Monday, October 10, 2011

Face(less)book: Why Colleges Should NOT Use Facebook to Screen Applicants

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Today, Ryan Lytle of US News published an article titled "College Admission Officials Turn to Facebook to Research Students." The article reveals a growing trend of college admission officials using Facebook and other forms of media to check up on applicants. The consequences can be serious, as Lytle reveals:
In the Kaplan Test Prep survey, 12 percent of respondents who reported checking social media sites noted that posts—such as vulgar language in a status update or alcohol consumption in photos—negatively impacted a prospective student's admissions chances.
Some of the interviewees believe that Facebook is public access, and therefore, the school's right. While Florence Hines of McDaniel College was not one of them, she does say:
"I believe the reality that if this trend increases, students need to be very cautious of the fact that admissions offices will use this information."
As a student and someone hoping to join the ranks of professional academics in the near future, I think this is utterly ridiculous. Colleges screening applicants on Facebook? Really? Will we be installing Big Brother in college dorm rooms next?

When I was a high school student, I never smoked or drank or did anything completely appalling, but I also know I changed immensely throughout college, especially during my first year. And making mistakes is part of the process of adolescence. Who hasn't sworn to seem cool as a teenager at least once? Who didn't say or do something as a teenager that as an adult you would never do? I know, for instance, that I described things that I thought were stupid or silly as being "gay" when I was in high school. It took a friend in college to make me realize just how insensitive and offensive that was, and I have since given up using that term. Similarly, just because a student's profile has lyrics from some terribly profane hip hop song, it doesn't mean that the student is a "bad kid" or unworthy of college entrance. In many cases, high school students still haven't reached the level of awareness that college students are granted through their educations. They don't understand the politics or the power of the language that they use, and it takes people they admire, often college professors or well-educated peers, to show them why they need to change their ways. The more I learned, the better the person I became, more socially aware and socially just.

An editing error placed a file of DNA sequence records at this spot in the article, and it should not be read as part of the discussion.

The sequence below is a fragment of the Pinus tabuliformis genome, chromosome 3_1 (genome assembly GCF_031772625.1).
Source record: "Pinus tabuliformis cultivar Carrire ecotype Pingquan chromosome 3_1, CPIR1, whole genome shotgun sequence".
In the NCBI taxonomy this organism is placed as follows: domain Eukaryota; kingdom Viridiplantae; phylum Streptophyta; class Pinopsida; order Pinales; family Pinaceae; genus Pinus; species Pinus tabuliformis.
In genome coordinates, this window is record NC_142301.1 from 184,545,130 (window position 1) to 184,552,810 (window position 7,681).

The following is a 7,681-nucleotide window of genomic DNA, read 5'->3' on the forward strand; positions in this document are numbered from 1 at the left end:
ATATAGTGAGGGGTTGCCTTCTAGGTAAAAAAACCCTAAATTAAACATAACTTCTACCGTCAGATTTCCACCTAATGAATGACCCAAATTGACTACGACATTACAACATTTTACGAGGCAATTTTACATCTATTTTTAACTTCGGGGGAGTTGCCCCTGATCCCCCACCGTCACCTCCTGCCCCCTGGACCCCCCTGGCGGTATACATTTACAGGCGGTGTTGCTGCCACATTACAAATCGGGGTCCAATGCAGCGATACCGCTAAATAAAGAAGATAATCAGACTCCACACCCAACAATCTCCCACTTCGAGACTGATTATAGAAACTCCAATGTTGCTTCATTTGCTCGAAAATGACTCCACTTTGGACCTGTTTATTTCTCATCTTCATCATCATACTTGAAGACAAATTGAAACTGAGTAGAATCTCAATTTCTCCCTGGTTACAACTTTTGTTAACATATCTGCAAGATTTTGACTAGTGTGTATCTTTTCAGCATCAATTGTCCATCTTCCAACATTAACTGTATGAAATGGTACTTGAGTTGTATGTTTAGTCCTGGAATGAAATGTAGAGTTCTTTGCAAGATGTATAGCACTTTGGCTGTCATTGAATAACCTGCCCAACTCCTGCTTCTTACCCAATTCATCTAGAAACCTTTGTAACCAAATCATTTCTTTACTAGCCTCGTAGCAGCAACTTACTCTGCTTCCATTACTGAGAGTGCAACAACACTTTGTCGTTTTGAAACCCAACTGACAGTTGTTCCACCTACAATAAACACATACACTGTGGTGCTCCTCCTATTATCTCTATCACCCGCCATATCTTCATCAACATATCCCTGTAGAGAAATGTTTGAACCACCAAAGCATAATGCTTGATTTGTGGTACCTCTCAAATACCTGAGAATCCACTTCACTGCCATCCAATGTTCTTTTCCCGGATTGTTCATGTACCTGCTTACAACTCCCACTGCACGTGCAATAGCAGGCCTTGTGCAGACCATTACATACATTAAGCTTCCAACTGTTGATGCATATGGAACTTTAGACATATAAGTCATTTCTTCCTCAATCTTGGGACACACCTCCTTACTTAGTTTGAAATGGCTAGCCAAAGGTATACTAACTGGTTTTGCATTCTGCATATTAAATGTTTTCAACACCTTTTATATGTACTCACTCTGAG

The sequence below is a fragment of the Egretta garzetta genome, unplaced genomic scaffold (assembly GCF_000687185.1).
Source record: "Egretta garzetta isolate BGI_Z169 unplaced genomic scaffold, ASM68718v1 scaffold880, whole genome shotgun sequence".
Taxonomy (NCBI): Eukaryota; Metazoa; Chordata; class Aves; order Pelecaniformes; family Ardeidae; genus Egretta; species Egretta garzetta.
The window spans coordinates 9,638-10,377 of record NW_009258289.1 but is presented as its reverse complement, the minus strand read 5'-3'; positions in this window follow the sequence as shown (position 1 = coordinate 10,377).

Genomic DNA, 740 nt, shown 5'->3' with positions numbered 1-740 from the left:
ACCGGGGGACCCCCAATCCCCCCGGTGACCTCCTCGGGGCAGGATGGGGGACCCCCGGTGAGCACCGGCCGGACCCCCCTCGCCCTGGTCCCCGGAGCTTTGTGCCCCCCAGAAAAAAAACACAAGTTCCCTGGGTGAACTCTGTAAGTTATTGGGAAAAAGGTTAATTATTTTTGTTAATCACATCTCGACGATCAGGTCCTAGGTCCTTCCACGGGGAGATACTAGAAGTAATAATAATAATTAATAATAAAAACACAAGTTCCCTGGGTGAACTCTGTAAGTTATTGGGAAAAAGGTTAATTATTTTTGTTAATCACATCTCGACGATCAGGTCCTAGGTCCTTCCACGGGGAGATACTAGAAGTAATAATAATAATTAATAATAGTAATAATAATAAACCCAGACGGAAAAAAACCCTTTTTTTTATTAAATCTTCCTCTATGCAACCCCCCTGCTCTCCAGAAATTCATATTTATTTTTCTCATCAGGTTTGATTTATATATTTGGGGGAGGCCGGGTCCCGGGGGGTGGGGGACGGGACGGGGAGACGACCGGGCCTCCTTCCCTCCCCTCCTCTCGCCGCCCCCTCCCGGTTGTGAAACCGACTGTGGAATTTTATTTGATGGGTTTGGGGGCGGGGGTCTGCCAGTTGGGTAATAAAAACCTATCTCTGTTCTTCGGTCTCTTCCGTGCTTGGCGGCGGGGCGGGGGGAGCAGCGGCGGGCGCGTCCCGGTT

Furthermore, we have multiple identities, and we should be free to express them. The fact that employers and colleges are now tracking my every move online makes it difficult to do so, and I don't think that is healthy. I admit that while I never believed my personal Facebook account was inappropriate, I did eventually move to making it completely private and creating a public professional account. While I make it a point to avoid doing stupid things, drinking too much, or taking embarrassing photos, I go out often, and more particularly, I like to go to night clubs and dance. I love house music. Several of my friends enjoy the same music and dancing, and so, I often share music on my wall or post updates about our favorite djs being in town. From time to time, pictures also come up, and while none of them are inappropriate, a hiring board might see me in a mini dress with strobe lights in the background and make assumptions. I wanted to communicate with colleagues, and I knew I would be harshly judged. People would assume "oh, she's a partier," and that would be end of that.